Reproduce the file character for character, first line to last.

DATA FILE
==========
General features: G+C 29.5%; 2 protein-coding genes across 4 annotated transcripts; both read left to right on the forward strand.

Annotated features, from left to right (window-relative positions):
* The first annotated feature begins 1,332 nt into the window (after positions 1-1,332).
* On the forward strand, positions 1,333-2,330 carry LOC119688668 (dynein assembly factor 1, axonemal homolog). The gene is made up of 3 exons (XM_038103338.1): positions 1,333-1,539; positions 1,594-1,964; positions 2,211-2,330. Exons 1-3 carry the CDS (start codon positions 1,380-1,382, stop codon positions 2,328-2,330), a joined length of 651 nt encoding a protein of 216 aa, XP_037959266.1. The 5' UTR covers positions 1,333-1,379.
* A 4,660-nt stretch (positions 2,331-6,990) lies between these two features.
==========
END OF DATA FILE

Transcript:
General features: G+C 29.5%; 2 protein-coding genes across 4 annotated transcripts; both read left to right on the forward strand.

Annotated features, from left to right (window-relative positions):
* The first annotated feature begins 1,332 nt into the window (after positions 1-1,332).
* On the forward strand, positions 1,333-2,330 carry LOC119688668 (dynein assembly factor 1, axonemal homolog). The gene is made up of 3 exons (XM_038103338.1): positions 1,333-1,539; positions 1,594-1,964; positions 2,211-2,330. Exons 1-3 carry the CDS (start codon positions 1,380-1,382, stop codon positions 2,328-2,330), a joined length of 651 nt encoding a protein of 216 aa, XP_037959266.1. The 5' UTR covers positions 1,333-1,379.
* A 4,660-nt stretch (positions 2,331-6,990) lies between these two features.